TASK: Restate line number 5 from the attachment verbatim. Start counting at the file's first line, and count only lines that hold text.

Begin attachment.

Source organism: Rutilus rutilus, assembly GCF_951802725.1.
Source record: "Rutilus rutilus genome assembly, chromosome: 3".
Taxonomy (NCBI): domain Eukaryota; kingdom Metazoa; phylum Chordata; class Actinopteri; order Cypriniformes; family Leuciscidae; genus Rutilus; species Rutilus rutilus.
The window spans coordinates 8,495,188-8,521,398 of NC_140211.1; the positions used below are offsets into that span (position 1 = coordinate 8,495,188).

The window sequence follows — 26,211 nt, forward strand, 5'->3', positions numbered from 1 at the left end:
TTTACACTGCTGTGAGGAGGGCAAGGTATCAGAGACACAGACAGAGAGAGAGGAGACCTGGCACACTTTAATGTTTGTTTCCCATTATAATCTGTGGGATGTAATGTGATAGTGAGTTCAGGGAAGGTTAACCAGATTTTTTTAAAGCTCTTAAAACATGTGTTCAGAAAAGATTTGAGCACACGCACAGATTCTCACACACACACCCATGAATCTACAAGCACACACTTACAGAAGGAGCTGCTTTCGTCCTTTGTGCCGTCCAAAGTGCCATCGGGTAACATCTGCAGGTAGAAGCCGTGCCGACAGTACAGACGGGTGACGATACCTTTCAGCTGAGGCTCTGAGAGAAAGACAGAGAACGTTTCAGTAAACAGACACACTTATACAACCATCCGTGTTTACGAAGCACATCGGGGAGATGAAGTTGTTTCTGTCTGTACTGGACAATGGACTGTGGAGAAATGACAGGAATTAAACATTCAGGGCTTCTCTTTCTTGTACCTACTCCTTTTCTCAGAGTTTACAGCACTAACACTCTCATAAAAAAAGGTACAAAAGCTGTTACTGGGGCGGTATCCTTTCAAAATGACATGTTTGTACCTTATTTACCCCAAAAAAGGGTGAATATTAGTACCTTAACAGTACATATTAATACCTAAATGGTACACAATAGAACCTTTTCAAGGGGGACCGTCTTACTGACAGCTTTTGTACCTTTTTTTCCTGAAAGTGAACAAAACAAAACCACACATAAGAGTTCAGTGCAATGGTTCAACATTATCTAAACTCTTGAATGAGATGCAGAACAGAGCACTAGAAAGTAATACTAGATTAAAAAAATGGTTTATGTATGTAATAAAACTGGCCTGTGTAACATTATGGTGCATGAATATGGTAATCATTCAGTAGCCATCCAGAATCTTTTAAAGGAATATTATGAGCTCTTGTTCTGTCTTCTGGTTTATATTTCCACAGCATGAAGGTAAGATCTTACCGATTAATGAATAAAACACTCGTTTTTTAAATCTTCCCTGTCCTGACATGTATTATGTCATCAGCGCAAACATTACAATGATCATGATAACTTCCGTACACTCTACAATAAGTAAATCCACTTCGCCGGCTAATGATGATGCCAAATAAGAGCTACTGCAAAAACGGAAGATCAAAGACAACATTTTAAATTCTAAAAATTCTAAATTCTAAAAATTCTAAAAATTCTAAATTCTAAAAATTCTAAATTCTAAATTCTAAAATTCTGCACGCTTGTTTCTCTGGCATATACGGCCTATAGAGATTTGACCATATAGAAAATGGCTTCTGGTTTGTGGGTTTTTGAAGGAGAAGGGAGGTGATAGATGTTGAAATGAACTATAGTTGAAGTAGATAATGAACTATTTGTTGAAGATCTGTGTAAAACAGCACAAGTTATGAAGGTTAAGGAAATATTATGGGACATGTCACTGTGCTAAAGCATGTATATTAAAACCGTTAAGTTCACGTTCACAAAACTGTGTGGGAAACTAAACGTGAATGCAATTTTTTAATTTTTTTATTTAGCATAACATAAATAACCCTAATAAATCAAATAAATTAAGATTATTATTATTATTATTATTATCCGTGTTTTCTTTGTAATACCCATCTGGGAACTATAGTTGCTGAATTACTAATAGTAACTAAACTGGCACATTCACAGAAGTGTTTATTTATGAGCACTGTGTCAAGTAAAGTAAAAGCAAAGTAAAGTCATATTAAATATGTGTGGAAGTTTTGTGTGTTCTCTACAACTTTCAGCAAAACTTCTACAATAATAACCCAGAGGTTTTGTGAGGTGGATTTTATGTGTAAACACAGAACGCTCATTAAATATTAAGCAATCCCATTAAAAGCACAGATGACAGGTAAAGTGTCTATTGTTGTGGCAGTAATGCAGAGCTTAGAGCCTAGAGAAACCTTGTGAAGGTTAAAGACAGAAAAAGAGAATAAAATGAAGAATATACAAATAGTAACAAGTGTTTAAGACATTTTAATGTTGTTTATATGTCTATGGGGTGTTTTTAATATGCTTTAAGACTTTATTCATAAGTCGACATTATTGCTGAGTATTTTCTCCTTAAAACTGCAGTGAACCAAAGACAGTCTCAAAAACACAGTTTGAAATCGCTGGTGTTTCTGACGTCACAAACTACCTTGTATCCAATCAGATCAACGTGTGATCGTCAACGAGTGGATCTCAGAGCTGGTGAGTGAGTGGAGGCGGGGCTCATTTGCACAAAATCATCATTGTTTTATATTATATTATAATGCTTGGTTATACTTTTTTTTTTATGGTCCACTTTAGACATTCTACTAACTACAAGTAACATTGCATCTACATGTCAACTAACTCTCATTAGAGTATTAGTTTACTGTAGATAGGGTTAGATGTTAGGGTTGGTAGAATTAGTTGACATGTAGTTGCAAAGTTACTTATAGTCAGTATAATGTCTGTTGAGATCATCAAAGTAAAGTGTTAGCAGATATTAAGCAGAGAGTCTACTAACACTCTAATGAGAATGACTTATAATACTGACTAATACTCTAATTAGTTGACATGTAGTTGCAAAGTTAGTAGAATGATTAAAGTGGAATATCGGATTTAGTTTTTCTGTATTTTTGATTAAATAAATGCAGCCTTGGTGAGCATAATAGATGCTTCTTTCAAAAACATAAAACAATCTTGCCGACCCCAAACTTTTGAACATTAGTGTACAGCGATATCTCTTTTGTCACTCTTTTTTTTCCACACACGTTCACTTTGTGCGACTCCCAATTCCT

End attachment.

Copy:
The window sequence follows — 26,211 nt, forward strand, 5'->3', positions numbered from 1 at the left end: